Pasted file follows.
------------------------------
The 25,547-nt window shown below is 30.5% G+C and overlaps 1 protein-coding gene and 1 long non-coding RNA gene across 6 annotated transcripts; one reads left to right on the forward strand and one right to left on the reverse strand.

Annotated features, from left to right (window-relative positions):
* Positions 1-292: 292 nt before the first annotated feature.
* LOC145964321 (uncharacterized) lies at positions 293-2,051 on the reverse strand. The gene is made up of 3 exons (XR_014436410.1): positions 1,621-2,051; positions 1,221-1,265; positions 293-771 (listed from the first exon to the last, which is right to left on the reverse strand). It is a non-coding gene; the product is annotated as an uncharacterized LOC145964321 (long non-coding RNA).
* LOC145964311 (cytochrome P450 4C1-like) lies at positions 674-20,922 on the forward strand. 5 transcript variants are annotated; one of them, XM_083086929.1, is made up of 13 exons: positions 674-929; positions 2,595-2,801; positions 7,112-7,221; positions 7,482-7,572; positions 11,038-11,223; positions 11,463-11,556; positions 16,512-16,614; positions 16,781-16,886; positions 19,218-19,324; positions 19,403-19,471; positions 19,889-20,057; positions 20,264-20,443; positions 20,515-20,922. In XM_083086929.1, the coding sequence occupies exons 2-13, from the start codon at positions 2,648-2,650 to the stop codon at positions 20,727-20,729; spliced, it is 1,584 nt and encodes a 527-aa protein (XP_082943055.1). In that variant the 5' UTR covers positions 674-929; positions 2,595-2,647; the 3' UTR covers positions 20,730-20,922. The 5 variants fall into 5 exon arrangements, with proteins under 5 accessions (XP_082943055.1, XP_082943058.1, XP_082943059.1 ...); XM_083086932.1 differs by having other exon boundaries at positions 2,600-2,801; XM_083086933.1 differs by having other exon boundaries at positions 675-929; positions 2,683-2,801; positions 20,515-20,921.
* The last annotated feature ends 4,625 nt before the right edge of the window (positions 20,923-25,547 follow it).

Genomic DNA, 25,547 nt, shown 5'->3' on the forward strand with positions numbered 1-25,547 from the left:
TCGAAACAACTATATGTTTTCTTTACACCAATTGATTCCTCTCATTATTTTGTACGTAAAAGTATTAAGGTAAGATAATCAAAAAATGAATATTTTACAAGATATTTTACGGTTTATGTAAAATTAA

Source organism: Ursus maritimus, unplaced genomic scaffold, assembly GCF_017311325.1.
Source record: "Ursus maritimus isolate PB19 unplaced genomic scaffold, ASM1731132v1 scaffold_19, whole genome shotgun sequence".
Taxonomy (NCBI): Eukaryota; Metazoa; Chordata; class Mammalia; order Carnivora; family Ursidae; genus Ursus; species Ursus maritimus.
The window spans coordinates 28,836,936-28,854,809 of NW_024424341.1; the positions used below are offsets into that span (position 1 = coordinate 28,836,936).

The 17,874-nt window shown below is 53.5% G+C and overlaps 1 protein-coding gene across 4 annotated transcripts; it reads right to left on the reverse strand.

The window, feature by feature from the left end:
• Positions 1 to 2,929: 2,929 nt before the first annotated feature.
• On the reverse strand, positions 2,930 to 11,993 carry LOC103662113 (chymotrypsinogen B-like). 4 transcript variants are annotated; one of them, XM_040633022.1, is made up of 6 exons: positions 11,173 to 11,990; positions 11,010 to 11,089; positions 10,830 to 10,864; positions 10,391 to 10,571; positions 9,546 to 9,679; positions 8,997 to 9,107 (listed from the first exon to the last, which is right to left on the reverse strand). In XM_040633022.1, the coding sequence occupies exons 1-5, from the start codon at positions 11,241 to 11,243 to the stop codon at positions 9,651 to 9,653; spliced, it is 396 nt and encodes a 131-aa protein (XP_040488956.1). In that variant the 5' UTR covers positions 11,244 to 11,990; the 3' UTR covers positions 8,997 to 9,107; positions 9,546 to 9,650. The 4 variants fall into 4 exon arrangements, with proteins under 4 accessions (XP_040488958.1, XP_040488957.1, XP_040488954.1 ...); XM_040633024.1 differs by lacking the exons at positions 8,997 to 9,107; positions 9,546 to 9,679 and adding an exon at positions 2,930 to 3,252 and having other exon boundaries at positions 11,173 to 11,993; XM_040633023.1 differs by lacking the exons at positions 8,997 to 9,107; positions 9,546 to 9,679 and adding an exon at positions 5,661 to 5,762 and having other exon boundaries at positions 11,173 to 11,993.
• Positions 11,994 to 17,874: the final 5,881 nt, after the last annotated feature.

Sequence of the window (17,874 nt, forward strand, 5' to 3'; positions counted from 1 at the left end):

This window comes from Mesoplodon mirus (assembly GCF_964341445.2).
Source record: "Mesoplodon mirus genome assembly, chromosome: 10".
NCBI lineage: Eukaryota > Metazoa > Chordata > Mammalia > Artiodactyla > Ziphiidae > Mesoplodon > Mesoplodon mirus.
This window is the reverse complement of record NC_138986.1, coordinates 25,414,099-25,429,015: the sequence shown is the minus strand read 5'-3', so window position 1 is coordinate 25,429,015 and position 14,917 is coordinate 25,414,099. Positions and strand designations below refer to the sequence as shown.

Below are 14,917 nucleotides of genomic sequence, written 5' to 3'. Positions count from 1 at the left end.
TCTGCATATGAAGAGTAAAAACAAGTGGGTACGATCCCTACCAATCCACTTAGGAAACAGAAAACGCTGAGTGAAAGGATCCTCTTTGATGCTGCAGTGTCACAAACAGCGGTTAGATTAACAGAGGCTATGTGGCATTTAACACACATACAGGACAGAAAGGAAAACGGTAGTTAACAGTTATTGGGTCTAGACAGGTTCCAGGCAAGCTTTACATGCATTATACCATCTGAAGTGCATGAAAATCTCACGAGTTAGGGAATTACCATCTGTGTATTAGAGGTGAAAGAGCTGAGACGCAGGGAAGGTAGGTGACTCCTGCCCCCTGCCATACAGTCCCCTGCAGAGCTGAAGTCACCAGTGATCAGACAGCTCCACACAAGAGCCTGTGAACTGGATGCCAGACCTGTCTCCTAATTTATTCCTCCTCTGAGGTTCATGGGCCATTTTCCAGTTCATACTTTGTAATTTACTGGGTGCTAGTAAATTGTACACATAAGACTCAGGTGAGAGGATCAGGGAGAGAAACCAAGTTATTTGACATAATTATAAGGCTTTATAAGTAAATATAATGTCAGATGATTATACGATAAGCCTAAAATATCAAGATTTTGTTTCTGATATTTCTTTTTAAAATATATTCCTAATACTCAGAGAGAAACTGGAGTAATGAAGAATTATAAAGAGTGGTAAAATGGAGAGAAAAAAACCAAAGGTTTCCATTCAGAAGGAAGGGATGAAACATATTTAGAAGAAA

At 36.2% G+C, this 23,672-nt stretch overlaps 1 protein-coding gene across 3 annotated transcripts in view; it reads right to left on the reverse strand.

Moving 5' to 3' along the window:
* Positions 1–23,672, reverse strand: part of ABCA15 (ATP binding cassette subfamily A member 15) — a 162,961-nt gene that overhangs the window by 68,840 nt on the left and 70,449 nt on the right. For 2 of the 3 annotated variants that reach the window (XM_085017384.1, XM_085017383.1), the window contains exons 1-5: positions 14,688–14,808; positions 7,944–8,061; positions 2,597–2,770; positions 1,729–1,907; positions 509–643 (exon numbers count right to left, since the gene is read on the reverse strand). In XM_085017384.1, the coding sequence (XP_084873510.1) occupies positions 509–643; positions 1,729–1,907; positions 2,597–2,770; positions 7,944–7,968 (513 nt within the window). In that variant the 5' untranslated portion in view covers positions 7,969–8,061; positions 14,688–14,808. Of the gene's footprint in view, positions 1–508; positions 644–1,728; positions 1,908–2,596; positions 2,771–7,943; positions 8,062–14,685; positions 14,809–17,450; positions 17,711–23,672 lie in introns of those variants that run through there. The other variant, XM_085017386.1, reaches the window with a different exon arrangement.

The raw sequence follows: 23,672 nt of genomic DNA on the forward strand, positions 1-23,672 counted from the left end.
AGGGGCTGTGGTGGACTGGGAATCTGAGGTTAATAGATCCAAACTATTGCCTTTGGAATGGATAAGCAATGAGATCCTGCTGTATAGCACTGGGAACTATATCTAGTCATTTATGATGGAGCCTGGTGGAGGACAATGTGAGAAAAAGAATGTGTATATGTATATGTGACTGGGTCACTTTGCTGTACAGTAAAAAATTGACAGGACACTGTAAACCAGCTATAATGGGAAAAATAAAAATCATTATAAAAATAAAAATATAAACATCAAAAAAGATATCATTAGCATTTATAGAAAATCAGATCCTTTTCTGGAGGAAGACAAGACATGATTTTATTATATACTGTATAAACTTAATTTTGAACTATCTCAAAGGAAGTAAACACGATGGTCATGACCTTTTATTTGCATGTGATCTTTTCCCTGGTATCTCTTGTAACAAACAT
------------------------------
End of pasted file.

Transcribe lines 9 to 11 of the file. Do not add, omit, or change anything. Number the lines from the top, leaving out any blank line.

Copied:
Source organism: Ursus maritimus, unplaced genomic scaffold, assembly GCF_017311325.1.
Source record: "Ursus maritimus isolate PB19 unplaced genomic scaffold, ASM1731132v1 scaffold_19, whole genome shotgun sequence".
Taxonomy (NCBI): Eukaryota; Metazoa; Chordata; class Mammalia; order Carnivora; family Ursidae; genus Ursus; species Ursus maritimus.